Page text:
Like a poem or painting made with flowers, Ikenobo’s ikebana expresses both the beauty of flowers and the beauty of longing in our own hearts. –Sen’ei Ikenobo
This quote by our present Headmaster has long resonated deeply for me and, it certainly helps put the title of this blog into perspective. I have, for most of my life, been involved in some form of artistic endeavour, would it be as a professor of literature and its relationship to the visual arts, or with the theater as an actor or director, or again, as the owner of an art gallery representing contemporary Canadian artists. Upon retirement, I diverted my artistic energies into singing and Japanese flower arranging, which have both brought peace and harmony into my life. Hence the title of this blog, Of Flowers, Poetry and Other Essentials. Whatever touches my heart or randomly comes to mind finds a place in these pages.
With some 1500 years of history since the introduction of buddhism into Japan, there is much to say about flower offerings, and eventually flower arranging, and I will write on this subject over a period of time. You could, of course, Google the subject, or alternatively, go directly to Wikipedia. What I will discuss here has obviously been researched, but more importantly, I will share with you my personal experience and views of what ikebana means to me.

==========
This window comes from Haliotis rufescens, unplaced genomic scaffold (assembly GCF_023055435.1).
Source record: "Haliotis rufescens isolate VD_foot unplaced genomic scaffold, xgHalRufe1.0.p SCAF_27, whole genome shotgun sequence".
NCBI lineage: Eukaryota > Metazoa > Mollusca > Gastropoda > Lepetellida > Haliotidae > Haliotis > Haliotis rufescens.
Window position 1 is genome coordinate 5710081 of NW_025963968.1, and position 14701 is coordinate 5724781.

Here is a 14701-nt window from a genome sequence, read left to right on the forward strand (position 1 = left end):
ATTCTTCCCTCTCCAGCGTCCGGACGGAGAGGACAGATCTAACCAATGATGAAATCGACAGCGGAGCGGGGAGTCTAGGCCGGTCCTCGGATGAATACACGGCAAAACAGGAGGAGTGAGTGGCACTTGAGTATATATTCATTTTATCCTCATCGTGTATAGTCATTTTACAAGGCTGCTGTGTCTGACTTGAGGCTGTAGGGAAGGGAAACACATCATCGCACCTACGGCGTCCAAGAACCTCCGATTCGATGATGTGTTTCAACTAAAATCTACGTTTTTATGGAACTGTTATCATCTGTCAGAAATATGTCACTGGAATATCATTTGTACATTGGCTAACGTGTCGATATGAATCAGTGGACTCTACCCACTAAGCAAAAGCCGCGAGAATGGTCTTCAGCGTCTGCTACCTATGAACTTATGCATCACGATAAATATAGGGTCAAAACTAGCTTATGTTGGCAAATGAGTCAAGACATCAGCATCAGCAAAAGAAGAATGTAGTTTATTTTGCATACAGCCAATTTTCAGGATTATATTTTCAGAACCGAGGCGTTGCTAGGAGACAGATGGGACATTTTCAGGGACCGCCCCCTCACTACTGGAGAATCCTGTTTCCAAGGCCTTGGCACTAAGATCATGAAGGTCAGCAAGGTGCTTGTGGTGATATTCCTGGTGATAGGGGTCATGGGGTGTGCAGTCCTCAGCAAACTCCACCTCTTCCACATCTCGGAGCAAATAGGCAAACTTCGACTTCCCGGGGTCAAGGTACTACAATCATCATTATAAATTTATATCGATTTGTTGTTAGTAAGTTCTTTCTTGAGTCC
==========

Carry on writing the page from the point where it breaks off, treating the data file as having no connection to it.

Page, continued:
Yesterday I wrote that I had just entered my third year of teaching ikebana at the Edmonton Japanese Cultural Association. We had planned to have our Hatsuike, our first meeting and arrangement for the year, on February 5th, and I had gone to the florist to purchase enough material for fifteen students (nothing grows in Edmonton at this time of the year). On that day, we experienced the worst snow storm of the winter. The roads were unsafe and class had to be cancelled. Needless to say, I was pretty disappointed to end up with the flower material for 15 people in my apartment; however, I ended up using the material over the next week by doing lots of practice. The rikka posted above was one of those arrangements. So the Hatsuike took place on the 19th and the next lesson of the season will be this Thursday night. Hopefully, the major snow storms are over for the year but this is Edmonton after all. Pictures of our work and class information are posted on the EJCA Ikebana Club website. This space is used more for reflection.